Recovering from stroke can be a complex and confronting process – and the transition from hospital to home represents an especially challenging period for people with stroke and their caregivers.
Taking charge of adequate care becomes even more challenging due to shortened hospital stays and complex care needs – but research being driven by Flinders’ Caring Futures Institute is exploring myriad ways to improve the care of everyone dealing with the aftermath of stroke.
To better understand the care needs and expectations of hospital-to-home transition from the perspectives of people with stroke, their caregivers and health professionals in South Australia, Langduo Chen is investigating their individual and collective care needs and expectations as her PhD study at Flinders University’s College of Nursing and Health Sciences, supervised by Professor Lily Xiao and Professor Di Chamberlain.
Data has been collected through interviews with people with stroke and caregivers before hospital discharge, at 3 and 6 months after discharge, and further interviews undertaken with stroke care clinicians.
The research showed that perceived preparedness to manage post-discharge care for people with stroke was influenced by their psychological and emotional state, resilience and level of engagement in discharge planning – and they saw that returning home was a significant milestone in their post-stroke trajectory. However, by comparison, caregivers expressed profound uncertainties about their role and how to take over care after discharge from hospital, as a consequence of them not being fully engaged in discharge planning.
“After discharge, people with stroke and their caregivers can experience setbacks due to physical and psychosocial factors,” says Langduo. “They perceived dyadic interdependence which generated positive impacts on their adaptation to challenging situations.”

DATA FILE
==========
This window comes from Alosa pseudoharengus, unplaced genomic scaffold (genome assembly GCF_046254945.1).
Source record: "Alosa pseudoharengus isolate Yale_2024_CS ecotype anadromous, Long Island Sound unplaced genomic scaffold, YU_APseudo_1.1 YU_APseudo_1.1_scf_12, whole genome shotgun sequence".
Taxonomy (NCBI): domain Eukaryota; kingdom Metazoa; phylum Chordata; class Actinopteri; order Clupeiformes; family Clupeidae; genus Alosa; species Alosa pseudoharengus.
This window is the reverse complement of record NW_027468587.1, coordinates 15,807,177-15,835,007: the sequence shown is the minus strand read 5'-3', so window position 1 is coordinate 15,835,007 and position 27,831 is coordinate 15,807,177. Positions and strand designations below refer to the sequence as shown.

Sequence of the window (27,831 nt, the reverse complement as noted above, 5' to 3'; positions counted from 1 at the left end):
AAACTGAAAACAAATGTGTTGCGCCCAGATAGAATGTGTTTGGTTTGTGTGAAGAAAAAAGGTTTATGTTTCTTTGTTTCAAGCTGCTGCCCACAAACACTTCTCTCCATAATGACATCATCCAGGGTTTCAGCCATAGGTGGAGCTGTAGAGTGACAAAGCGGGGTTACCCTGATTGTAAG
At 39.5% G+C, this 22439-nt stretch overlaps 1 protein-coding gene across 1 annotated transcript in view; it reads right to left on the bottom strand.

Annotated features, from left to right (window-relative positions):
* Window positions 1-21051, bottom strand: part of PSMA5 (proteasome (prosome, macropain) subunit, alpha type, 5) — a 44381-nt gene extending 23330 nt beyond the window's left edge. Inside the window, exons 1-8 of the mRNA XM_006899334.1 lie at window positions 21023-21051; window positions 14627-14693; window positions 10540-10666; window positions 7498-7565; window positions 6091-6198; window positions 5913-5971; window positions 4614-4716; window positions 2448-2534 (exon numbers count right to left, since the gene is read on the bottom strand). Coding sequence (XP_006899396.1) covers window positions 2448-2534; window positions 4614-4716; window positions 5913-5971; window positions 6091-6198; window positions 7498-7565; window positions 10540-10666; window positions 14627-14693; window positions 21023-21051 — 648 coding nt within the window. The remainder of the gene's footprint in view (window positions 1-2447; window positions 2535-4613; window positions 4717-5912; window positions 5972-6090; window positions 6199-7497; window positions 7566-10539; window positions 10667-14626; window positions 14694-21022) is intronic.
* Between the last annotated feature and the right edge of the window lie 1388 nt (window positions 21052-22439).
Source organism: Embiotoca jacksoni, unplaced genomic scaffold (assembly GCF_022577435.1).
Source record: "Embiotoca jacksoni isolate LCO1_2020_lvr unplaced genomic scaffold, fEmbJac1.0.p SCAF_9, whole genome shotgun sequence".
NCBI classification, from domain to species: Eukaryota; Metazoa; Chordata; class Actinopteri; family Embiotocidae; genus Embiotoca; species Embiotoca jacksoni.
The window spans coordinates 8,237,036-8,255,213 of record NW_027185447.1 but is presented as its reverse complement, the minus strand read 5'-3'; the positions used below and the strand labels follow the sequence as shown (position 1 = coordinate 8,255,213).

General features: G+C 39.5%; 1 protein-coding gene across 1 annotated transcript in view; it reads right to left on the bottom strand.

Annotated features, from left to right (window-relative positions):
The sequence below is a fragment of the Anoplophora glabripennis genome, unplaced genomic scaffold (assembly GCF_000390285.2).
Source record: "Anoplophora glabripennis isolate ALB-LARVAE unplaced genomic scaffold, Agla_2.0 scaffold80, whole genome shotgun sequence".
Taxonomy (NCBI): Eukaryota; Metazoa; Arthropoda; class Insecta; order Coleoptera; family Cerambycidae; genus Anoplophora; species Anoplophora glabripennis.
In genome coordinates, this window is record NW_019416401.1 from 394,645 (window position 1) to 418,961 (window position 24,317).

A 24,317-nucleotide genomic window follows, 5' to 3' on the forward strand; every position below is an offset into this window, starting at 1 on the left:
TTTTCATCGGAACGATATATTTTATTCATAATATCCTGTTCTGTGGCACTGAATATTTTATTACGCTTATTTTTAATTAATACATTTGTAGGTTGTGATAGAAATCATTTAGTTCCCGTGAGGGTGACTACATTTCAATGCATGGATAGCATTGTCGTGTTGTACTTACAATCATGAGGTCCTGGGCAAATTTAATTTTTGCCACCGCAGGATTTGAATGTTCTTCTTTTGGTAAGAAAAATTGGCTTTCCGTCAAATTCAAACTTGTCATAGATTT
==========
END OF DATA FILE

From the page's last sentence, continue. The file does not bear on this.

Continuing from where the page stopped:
Caregivers play a key role in providing psychological support for people with stroke, but their role is not fully recognised or supported in the health care system. They expect enhanced communication, engagement in discharge planning and needs-driven service provision.
Additionally, the research found that health professionals believe that prioritising safety and continuity of care enhanced the transition, and also helped them cope with work-related challenges.
This subject has been explored further in more of Langduo’s published research – “Exploring the shared experiences of people with stroke and caregivers in preparedness to manage post-discharge care: A hermeneutic study” – which identifies similarities and differences in perceived preparedness to manage post-discharge care between people with stroke and caregivers. This reinforces the call to co-design the development and implementation of discharge plans that can enhance post-discharge care.
“To ensure effective hospital-to-home transition, we must understand the shared experiences of people with stroke and their caregivers in preparedness for post-discharge care, because this enables nurses to take proactive actions that facilitate the management of post-discharge care,” says Langduo.
Early identification of those at risk of developing psychological stress will enable nurses to co-develop appropriate and effective stress-coping strategies – and these will have a positive influence on both people with stroke and their caregivers when facing setbacks due to stroke-related complications.
This builds on Langduo’s earlier research – “First-time stroke survivors and caregivers’ perceptions of being engaged in rehabilitation” – as well as her systematic review to identify enablers and barriers in hospital-to-home transitional care for people with stroke and caregivers, published in the Journal of Clinical Nursing.
This review identified three major findings. Firstly, partnerships between people with stroke and caregivers empower their discharge preparation, foster their competence to navigate health and social care systems and help them to activate self-management capabilities.
Secondly, gaps in discharge planning and the lack of timely support after discharge contribute to unmet care needs and affect ability to cope with post-stroke changes for people with stroke and caregivers.
Thirdly, people with stroke and caregivers expect integrated transitional care that promotes shared decision-making and enables long-term self-management at home.
“This all shows that protocols and clinical guidelines relating to discharge planning and transitional care need to be reviewed to ensure a partnership approach for people with stroke and caregivers in the design and delivery of individualised transitional care,” says Langduo.
“To achieve this, stroke nurses are in a unique position to lead timely support for people with stroke and caregivers, and to bridge service gaps in hospital-to-home transitional care.”